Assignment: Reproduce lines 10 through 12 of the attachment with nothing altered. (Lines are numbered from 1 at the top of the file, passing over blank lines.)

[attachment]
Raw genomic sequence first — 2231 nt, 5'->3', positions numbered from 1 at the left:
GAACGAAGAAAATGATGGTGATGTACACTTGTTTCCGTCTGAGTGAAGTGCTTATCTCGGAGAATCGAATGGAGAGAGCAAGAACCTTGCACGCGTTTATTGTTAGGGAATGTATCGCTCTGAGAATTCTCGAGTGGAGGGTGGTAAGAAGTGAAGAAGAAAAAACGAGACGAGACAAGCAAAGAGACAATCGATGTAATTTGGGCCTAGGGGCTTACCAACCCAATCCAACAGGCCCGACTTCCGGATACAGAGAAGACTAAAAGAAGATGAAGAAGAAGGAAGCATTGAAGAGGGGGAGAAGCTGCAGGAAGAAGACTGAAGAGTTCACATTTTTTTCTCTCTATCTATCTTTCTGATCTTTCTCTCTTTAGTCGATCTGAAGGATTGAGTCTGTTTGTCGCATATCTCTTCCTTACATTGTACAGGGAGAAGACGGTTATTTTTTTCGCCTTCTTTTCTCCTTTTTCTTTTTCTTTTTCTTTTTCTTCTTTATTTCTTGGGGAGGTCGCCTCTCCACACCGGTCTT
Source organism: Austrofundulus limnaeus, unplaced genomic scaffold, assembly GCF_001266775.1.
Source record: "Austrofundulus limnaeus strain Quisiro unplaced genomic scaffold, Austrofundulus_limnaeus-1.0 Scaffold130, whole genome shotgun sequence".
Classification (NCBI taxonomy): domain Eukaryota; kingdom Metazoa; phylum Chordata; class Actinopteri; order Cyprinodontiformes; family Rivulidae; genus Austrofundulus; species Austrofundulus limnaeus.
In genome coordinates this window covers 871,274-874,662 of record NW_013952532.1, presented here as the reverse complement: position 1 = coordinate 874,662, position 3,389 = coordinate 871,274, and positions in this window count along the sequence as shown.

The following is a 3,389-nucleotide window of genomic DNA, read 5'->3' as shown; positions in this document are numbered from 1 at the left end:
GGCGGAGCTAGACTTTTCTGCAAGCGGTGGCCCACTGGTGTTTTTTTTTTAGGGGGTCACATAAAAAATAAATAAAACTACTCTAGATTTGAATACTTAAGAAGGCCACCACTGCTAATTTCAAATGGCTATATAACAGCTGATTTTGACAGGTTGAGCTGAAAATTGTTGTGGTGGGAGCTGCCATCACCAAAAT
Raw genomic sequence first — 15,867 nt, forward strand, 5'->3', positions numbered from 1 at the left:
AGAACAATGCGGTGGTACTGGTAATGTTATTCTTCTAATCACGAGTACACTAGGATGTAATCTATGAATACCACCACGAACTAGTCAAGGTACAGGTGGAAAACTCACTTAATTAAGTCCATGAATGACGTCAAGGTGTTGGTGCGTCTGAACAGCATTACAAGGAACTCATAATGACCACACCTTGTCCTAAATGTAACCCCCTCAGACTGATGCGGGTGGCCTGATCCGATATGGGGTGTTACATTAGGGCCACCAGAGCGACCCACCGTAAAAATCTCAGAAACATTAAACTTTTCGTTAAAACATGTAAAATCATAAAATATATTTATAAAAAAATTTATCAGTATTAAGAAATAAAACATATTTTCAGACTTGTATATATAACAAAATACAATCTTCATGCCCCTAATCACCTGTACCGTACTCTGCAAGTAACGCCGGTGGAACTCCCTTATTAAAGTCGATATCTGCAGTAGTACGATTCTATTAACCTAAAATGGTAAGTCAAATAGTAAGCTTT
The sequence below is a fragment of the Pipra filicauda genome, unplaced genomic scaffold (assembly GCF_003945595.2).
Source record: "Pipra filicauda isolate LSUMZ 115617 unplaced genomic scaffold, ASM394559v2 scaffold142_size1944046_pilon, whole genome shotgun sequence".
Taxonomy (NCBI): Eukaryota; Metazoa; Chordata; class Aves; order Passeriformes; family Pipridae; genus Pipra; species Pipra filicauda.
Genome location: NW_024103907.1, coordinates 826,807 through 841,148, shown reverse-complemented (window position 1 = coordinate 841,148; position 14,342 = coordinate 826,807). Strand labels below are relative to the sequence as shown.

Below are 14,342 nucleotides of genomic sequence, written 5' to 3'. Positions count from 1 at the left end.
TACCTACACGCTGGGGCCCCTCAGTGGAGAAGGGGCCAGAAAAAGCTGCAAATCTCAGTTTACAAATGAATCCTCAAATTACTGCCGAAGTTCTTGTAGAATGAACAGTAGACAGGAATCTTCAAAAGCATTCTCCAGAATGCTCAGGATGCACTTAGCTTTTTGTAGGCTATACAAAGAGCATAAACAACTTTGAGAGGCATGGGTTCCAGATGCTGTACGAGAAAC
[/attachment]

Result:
AGAACAATGCGGTGGTACTGGTAATGTTATTCTTCTAATCACGAGTACACTAGGATGTAATCTATGAATACCACCACGAACTAGTCAAGGTACAGGTGGAAAACTCACTTAATTAAGTCCATGAATGACGTCAAGGTGTTGGTGCGTCTGAACAGCATTACAAGGAACTCATAATGACCACACCTTGTCCTAAATGTAACCCCCTCAGACTGATGCGGGTGGCCTGATCCGATATGGGGTGTTACATTAGGGCCACCAGAGCGACCCACCGTAAAAATCTCAGAAACATTAAACTTTTCGTTAAAACATGTAAAATCATAAAATATATTTATAAAAAAATTTATCAGTATTAAGAAATAAAACATATTTTCAGACTTGTATATATAACAAAATACAATCTTCATGCCCCTAATCACCTGTACCGTACTCTGCAAGTAACGCCGGTGGAACTCCCTTATTAAAGTCGATATCTGCAGTAGTACGATTCTATTAACCTAAAATGGTAAGTCAAATAGTAAGCTTT
The sequence below is a fragment of the Pipra filicauda genome, unplaced genomic scaffold (assembly GCF_003945595.2).
Source record: "Pipra filicauda isolate LSUMZ 115617 unplaced genomic scaffold, ASM394559v2 scaffold142_size1944046_pilon, whole genome shotgun sequence".